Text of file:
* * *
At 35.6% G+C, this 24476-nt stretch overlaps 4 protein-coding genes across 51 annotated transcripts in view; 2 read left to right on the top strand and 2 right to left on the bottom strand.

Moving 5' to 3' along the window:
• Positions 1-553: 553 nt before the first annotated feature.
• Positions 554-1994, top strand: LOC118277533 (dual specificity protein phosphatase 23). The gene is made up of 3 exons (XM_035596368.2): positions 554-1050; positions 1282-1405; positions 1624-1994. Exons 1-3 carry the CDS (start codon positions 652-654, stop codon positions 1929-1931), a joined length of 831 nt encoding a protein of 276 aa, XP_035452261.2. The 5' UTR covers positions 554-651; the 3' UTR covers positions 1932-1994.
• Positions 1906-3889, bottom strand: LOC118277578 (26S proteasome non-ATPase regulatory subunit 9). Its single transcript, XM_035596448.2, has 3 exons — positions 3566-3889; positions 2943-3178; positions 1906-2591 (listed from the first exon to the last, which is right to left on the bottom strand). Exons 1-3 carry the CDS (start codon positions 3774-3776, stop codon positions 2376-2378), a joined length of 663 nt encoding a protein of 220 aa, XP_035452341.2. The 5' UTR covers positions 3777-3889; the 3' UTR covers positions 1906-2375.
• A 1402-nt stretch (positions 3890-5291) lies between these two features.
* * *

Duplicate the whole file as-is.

At 35.6% G+C, this 24476-nt stretch overlaps 4 protein-coding genes across 51 annotated transcripts in view; 2 read left to right on the top strand and 2 right to left on the bottom strand.

Moving 5' to 3' along the window:
• Positions 1-553: 553 nt before the first annotated feature.
• Positions 554-1994, top strand: LOC118277533 (dual specificity protein phosphatase 23). The gene is made up of 3 exons (XM_035596368.2): positions 554-1050; positions 1282-1405; positions 1624-1994. Exons 1-3 carry the CDS (start codon positions 652-654, stop codon positions 1929-1931), a joined length of 831 nt encoding a protein of 276 aa, XP_035452261.2. The 5' UTR covers positions 554-651; the 3' UTR covers positions 1932-1994.
• Positions 1906-3889, bottom strand: LOC118277578 (26S proteasome non-ATPase regulatory subunit 9). Its single transcript, XM_035596448.2, has 3 exons — positions 3566-3889; positions 2943-3178; positions 1906-2591 (listed from the first exon to the last, which is right to left on the bottom strand). Exons 1-3 carry the CDS (start codon positions 3774-3776, stop codon positions 2376-2378), a joined length of 663 nt encoding a protein of 220 aa, XP_035452341.2. The 5' UTR covers positions 3777-3889; the 3' UTR covers positions 1906-2375.
• A 1402-nt stretch (positions 3890-5291) lies between these two features.